World War II Timeline: February 19, 1941-March 2, 1941
February of 1941 saw intense naval battles in the Atlantic between the British and the Nazi navies. These and other World War II events are detailed in the timeline below.
World War II Timeline: February 19-March 2
February 19: Nomura Kichisaburo, the Japanese ambassador to the U.S., asserts that any war between Japan and the United States would occur only at America's discretion.
February 20: El Agheila, Libya, is the site of the first desert battle between the British and German armies.
February 22: Some 400 Jews a week perish of starvation in the Warsaw Ghetto, a grim figure that will not improve with the enforcement of the new daily bread ration of three ounces per adult.
February 24: Adolf Hitler reports great success in the Battle of the Atlantic, claiming that in the past 48 hours alone, Nazi Germany has sunk British cargo weighing more than 200,000 tons.
Despite British pleas, the United States will not be sending any ships to protect the territory of Singapore against Japanese aggression in the East.
February 25: Advocates for the Netherlands's Jews are silenced by the SS, which puts an end to public demonstrations objecting to Jewish persecution.
February 26: The Nazi occupation government in northern Holland declares martial law in the wake of a series of attacks on Germans -- attacks that the Nazis claim were perpetrated by Jews.
February-March: British troops take a heavy toll on Italian forces at Cyrenaica, Ethiopia, and elsewhere in Africa.
March 1: Auschwitz commandant Rudolf Höss is informed that he will receive 130,000 prisoners for his new camp, 10,000 of whom will be forced into slave labor at the IG Farben company's synthetic rubber plant.
March 2: One day after Bulgaria's King Boris III is coerced into accepting Adolf Hitler's terms and joins the Axis, the German army marches into Bulgaria.
Germans score victories in Libya: German general Rommel's preemptive strike into Cyrenaica, the eastern coastal region of Libya, in March 1941 was a strategic masterstroke. Although parts of his Afrika Korps were still forming, he had judged correctly that the British and Commonwealth forces were exhausted after their successful campaign against the Italians, and that they believed no German offensive was possible before May. Accordingly, within a week of arriving in North Africa in February, German troops (pictured) were reconnoitering their opponents' positions. The Libyan towns of El Agheila and Mersa Brega fell on March 24 and April 1, respectively, and Tobruk, Libya, was besieged. Meanwhile, Italian morale was restored and all the British successes of 1940-41 reversed.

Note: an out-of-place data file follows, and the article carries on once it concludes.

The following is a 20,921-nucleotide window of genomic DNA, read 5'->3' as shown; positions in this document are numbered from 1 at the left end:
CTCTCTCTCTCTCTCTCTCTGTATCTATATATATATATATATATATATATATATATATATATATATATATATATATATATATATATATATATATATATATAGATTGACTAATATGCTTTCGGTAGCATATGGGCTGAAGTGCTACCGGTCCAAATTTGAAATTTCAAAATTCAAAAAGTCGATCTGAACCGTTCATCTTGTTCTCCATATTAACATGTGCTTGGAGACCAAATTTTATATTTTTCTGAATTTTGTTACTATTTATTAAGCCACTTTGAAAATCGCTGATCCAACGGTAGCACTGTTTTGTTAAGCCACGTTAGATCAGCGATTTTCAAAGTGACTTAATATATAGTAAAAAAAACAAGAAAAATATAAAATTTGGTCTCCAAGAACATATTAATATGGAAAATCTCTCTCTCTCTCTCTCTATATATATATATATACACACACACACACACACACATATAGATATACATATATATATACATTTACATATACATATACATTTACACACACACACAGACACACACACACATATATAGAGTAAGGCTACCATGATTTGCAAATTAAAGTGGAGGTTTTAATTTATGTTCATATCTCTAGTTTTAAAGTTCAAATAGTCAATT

Legendary U-boat commander Otto Kretschmer: German U-boat commander Otto Kretschmer perfected "silent running," slipping his submarine into the midst of a convoy before attacking. His refusal to radio his base annoyed his superiors, as did his reluctance to broadcast Nazi propaganda. In 1940 Kretschmer and his U-99 famously needed just one torpedo for each target. He sank 47 Allied merchant ships (more than 270,000 tons). Captured by the British in March 1941, Kretschmer spent seven years as a POW. After the war, he served as a commanding officer in the newly formed German navy and as a chief of staff of a NATO command.
British commandos raid Norwegian islands: On March 4, 1941, a British commando raid on the Norwegian Lofoten Islands left behind burning fish-oil factories and smoldering oil dumps, as seen here from the destroyer HMS Legion. Landing in intense cold, the invaders met little resistance to their surprise attack, known as Operation Claymore. The commandos took some 200 German prisoners, recruited more than 300 Norwegian volunteers, captured encryption equipment and codebooks, and destroyed several enemy ships -- and were ready to leave the island by midday. The success of this first major Special Forces operation raised the morale of the commandos and the British public alike.
Nazi propaganda depicts Jews as animals: Adolf Hitler predicted genetic catastrophe if Jews were allowed to marry non-Jews. The title of the children's book seen here, Der Pudelmopsdackelpinscher, describes the genetically absurd poodle-pug-daschsund-pinscher mutt that adorns the cover. The title can be usefully translated as The Mongrel. As written by Ernst Hiemer (No. 2 man to Der Stürmer publisher Julius Streicher) and illustrated by Willi Hofman, this collection of 11 fable-like vignettes about lazy, parasitic hyenas, serpents, locusts, tapeworms, and others links each creature, via supposedly scientific epilogues, to the innately pernicious Jews, who must be destroyed.
Learn about World War II events from March 1941, including the German invasion of Yugoslavia, on the World War II timeline on the next page.